Types of views on the afterlife
There are two fundamentally different types of views on the afterlife: observation based views and faith based views.
The first type is based on some form of observation by a human or an instrument. These observations come from reincarnation research, near death experiences, out-of-body experiences, astral projection, electronic voice phenomena, mediumship, various forms of photography etcetera. They are studied by survivalism. The work of people like Bruce Moen and Robert Monroe are also of this type. Also scientific research into the afterlife is based on observation.
The second type is based on some form of faith, usually faith in the myths that are told by ancestors or faith in the truth of religious books like the Bible, the Qur'an, the Talmud, the Vedas, the Tripitaka et cetera. This article is mainly about this second type.
The afterlife in different metaphysical models
In metaphysical models, theists generally believe some sort of afterlife awaits people when they die. Atheists generally believe that there is not a life after death. Members of some generally non-theistic religions such as Buddhism, tend to believe in an afterlife like reincarnation but without reference to God.
Agnostics generally hold the position that like the existence of God, the existence of supernatural phenomena, such as souls or life after death, is unverifiable and therefore unknowable. Some philosophies (i.e. posthumanism, Humanism, and often empiricism) generally hold that there is not an afterlife.
Many religions, whether they believe in the soul’s existence in another world like Christianity, Islam and many pagan belief systems, or in reincarnation like many forms of Hinduism and Buddhism, believe that one’s status in the afterlife is a reward or punishment for their conduct during life. To the extent that the afterlife is a form of justice, it is usually restricted to humans, as animals are not held responsible for their actions.
Afterlife in modern science
Modern science, in general, either describes the universe and human beings without reference to a soul or to an afterlife, or tends to remain mute on the issue. A notable exception is a famous study conducted in 1901 by physician Duncan MacDougall, who sought to measure the weight purportedly lost by a human body when the soul departed the body upon death. MacDougall weighed dying patients in an attempt to prove that the soul was material, tangible and thus measurable. These experiments are widely considered to have had little if any scientific merit, and although MacDougall's results varied considerably from "21 grams," for some people this figure has become synonymous with the measure of a soul's mass. The title of the 2003 movie 21 Grams is a reference to MacDougall's findings.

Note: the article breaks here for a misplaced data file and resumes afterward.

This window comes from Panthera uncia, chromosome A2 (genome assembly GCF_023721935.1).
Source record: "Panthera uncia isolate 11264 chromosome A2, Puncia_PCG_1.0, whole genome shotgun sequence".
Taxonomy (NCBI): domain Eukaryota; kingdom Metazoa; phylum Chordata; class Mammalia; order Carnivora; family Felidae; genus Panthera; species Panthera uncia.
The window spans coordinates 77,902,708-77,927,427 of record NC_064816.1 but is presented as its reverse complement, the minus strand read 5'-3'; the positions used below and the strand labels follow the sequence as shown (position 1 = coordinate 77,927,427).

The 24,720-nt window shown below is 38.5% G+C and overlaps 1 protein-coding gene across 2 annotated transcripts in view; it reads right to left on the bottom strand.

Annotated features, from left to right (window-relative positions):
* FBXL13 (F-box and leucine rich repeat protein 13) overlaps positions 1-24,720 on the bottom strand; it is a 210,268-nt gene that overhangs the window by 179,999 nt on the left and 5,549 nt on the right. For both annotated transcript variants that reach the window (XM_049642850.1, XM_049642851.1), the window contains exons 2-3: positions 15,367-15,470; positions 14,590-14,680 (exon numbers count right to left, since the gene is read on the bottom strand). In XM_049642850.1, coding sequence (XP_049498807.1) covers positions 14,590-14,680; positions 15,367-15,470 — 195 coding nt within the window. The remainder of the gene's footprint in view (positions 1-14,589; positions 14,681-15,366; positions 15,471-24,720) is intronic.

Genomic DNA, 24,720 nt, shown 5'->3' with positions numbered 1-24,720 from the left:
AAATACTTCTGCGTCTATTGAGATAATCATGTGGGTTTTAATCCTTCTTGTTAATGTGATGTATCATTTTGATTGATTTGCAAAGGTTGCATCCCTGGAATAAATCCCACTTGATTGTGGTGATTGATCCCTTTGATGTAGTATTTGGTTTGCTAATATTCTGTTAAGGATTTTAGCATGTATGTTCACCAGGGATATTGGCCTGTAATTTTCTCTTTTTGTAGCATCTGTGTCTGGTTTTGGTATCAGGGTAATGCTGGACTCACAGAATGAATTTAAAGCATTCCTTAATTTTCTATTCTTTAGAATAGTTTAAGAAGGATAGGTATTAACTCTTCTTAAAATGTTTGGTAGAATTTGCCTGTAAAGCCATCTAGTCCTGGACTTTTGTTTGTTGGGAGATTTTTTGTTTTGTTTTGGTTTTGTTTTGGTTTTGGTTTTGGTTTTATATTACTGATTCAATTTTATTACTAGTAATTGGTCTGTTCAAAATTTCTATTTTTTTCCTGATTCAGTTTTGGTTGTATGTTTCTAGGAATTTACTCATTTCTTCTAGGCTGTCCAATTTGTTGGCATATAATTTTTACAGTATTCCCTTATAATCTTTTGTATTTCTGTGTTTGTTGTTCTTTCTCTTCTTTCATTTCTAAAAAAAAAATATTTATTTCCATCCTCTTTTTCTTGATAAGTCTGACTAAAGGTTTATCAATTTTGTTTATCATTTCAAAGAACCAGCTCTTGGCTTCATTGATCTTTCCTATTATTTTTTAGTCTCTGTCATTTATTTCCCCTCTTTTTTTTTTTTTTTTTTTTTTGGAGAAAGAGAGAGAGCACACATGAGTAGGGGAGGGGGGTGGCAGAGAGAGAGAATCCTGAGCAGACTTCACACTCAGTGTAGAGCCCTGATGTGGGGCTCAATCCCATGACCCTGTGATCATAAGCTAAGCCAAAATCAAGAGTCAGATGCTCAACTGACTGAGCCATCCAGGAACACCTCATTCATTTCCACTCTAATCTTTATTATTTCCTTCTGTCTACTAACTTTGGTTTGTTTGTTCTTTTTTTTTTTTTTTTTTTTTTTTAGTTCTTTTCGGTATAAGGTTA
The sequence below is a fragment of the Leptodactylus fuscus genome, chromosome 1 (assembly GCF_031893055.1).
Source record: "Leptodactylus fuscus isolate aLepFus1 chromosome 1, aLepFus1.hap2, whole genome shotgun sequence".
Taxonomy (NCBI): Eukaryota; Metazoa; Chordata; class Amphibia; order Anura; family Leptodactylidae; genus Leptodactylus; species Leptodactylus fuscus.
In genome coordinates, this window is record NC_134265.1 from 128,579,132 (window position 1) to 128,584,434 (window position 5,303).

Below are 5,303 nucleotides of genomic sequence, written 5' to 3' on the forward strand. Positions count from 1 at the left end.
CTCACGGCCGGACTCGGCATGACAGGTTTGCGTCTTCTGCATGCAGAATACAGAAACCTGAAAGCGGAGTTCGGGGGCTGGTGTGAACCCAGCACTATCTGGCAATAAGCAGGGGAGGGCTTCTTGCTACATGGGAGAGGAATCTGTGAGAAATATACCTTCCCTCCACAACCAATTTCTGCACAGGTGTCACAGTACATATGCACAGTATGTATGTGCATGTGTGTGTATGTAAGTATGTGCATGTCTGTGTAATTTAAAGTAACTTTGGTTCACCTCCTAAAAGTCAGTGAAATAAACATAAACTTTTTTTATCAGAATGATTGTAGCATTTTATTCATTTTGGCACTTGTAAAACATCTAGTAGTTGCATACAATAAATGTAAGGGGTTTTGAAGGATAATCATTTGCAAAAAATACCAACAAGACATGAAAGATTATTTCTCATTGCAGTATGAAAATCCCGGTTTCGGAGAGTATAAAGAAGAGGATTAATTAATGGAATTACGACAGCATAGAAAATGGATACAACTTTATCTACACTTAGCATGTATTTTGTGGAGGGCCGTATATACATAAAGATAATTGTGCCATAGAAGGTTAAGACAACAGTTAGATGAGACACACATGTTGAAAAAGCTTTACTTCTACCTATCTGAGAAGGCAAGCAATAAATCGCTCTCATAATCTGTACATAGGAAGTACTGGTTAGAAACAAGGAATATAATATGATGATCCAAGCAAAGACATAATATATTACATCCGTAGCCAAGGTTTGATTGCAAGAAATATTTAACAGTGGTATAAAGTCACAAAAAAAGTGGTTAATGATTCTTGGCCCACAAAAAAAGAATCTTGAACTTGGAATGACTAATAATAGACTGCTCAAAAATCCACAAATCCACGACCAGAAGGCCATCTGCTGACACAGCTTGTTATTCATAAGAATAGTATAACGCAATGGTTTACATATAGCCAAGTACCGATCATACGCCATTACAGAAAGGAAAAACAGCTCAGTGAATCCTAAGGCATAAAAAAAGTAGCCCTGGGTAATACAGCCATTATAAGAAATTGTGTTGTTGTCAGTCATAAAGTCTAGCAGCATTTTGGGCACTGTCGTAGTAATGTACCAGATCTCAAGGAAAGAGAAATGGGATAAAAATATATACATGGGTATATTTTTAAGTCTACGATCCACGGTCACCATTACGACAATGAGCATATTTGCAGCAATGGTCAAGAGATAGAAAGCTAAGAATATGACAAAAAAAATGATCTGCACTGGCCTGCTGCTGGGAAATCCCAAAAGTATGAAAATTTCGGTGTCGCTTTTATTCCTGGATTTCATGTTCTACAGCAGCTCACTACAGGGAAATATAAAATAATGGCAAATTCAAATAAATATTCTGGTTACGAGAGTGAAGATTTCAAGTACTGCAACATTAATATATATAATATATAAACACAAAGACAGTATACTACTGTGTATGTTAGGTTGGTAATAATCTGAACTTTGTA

Others, such as Francis Crick in 1994, have attempted a ‘scientific search for the soul’. Frank Tipler has argued that physics can explain immortality, though such arguments are not falsifiable and thus do not qualify as science.
Some investigations have been conducted which failed to find evidence that “out-of-body” experiences transcend the confines of the brain. For example, one hospital placed an LED marquee above its patients’ beds which displayed a hidden message that could only be read if one were looking down from above. As of 2001, no one who claimed near-death experience or out-of-body experience within that hospital had reported having seen the hidden message.
Afterlife in Ancient Egyptian Religion
The afterlife played an important role in Ancient Egyptian religion, and its belief system is one of the earliest known. When the body died, parts of its soul known as ka (body double) and the ba (personality) would go to the Kingdom of the Dead. While the soul dwelt in the Fields of Aaru, Osiris demanded work as payback for the protection he provided. Statues were placed in the tombs to serve as substitutes for the deceased.
Arriving at one's reward in afterlife was a demanding ordeal, requiring a sin-free heart and the ability to recite the spells, passwords, and formulae of the Book of the Dead. In the Hall of Two Truths, the deceased's heart was weighed against the Shu feather of truth and justice taken from the headdress of the goddess Ma'at. If the heart was lighter than the feather, they could pass on, but if it were heavier they would be devoured by the demon Ammit.
Egyptians also believed that being mummified was the only way to have an afterlife. Only if the corpse had been properly embalmed and entombed in a mastaba, could the dead live again in the Fields of Yalu and accompany the Sun on its daily ride. Due to the dangers the afterlife posed, the Book of the Dead was placed in the tomb with the body.